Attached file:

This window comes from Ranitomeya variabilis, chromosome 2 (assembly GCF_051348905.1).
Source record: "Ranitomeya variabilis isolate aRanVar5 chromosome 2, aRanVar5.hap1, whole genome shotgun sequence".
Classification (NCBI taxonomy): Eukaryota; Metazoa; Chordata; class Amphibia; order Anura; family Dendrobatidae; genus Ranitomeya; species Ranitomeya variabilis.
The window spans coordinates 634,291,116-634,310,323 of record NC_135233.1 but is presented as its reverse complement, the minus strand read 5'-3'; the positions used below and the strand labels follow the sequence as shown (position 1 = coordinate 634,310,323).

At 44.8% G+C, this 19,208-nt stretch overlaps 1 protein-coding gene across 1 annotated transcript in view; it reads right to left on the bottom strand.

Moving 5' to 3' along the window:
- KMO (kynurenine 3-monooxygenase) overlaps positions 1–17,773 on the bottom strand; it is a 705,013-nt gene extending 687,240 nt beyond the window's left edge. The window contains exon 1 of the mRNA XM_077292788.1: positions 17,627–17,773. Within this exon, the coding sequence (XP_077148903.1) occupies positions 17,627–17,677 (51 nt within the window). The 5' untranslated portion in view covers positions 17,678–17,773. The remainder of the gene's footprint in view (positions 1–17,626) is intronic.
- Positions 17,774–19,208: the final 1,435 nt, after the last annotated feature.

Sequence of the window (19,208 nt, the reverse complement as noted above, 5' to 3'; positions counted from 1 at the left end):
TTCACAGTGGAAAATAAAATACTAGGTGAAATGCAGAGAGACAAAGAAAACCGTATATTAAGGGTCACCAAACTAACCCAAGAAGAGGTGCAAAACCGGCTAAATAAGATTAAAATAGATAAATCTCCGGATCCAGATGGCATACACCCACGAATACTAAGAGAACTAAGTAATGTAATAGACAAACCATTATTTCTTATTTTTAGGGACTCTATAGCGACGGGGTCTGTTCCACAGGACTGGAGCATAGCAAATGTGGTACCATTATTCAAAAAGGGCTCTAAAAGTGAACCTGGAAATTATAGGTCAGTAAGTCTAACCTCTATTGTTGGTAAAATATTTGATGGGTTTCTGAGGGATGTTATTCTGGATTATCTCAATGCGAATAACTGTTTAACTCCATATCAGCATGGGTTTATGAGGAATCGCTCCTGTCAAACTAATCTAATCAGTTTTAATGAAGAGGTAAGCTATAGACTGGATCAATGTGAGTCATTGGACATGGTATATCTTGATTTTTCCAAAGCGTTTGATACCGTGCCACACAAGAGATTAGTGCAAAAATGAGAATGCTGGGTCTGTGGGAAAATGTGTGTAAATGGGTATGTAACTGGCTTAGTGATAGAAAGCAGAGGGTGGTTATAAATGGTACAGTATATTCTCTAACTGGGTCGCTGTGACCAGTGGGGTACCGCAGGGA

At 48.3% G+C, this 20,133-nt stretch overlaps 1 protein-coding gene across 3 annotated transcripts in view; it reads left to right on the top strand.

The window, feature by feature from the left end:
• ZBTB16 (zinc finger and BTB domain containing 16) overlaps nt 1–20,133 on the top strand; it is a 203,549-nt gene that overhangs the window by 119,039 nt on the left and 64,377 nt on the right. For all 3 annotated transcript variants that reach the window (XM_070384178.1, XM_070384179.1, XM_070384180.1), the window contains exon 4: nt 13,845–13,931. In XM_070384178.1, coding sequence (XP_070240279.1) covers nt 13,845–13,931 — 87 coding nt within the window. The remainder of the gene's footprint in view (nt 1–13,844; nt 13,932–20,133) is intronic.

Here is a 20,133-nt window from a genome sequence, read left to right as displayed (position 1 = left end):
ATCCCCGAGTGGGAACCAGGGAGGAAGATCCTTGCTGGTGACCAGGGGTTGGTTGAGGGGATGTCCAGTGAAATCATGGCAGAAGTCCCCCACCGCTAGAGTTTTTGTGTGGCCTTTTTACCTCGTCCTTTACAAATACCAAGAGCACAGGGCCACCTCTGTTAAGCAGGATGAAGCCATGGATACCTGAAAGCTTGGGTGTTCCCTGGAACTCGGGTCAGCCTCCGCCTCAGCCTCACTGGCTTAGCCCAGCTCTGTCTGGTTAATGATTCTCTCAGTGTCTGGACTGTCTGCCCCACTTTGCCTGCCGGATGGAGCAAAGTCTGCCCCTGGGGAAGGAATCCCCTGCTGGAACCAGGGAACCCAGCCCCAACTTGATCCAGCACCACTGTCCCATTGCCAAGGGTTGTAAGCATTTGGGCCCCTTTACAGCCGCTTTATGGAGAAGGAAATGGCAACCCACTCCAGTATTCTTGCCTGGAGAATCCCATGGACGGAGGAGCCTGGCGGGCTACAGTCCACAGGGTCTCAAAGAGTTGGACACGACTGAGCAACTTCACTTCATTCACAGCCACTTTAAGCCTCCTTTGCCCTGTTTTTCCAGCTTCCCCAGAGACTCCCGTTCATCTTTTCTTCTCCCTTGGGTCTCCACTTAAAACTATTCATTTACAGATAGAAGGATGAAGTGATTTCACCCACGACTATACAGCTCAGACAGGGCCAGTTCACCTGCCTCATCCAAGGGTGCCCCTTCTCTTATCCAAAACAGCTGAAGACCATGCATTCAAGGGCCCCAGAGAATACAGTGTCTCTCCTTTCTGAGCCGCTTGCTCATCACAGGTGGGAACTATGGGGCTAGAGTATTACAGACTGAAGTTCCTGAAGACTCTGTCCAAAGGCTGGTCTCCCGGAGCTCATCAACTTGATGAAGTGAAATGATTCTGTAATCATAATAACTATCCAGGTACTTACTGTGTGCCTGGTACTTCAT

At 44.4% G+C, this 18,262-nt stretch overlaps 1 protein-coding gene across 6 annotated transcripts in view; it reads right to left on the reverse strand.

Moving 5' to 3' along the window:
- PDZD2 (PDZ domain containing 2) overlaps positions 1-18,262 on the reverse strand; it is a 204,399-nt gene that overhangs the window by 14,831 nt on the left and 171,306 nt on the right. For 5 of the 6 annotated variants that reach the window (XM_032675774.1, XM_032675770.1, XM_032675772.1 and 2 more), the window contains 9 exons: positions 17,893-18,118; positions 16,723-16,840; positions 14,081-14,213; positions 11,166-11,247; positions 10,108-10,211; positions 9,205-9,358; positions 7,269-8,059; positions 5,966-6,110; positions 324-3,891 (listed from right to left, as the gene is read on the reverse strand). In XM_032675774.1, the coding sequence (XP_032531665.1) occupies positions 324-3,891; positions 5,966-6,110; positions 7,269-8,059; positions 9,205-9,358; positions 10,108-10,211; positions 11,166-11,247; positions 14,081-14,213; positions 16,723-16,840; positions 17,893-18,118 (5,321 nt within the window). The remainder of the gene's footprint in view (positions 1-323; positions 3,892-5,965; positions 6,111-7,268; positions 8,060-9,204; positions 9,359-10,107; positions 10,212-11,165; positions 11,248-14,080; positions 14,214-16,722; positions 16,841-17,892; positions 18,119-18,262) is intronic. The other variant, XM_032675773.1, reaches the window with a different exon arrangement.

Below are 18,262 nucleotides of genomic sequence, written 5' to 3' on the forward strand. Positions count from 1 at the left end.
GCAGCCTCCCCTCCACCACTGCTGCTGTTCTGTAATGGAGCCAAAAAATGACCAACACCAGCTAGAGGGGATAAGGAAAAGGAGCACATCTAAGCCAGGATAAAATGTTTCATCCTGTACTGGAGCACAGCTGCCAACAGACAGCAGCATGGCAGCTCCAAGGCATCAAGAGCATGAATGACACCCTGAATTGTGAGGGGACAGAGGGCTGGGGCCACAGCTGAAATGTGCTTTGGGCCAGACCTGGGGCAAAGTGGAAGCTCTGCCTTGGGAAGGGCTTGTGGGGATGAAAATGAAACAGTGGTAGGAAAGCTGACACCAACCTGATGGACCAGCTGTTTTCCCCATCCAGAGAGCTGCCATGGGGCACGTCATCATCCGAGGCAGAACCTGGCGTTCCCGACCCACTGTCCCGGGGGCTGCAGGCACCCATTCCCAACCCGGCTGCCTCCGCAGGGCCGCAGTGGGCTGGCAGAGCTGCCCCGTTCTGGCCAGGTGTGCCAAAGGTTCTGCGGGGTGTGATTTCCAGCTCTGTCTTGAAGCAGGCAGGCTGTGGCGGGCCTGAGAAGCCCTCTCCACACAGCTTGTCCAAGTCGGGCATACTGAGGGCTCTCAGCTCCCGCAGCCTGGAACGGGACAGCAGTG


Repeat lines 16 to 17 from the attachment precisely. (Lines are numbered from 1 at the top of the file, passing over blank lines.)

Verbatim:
At 44.4% G+C, this 18,262-nt stretch overlaps 1 protein-coding gene across 6 annotated transcripts in view; it reads right to left on the reverse strand.

Moving 5' to 3' along the window: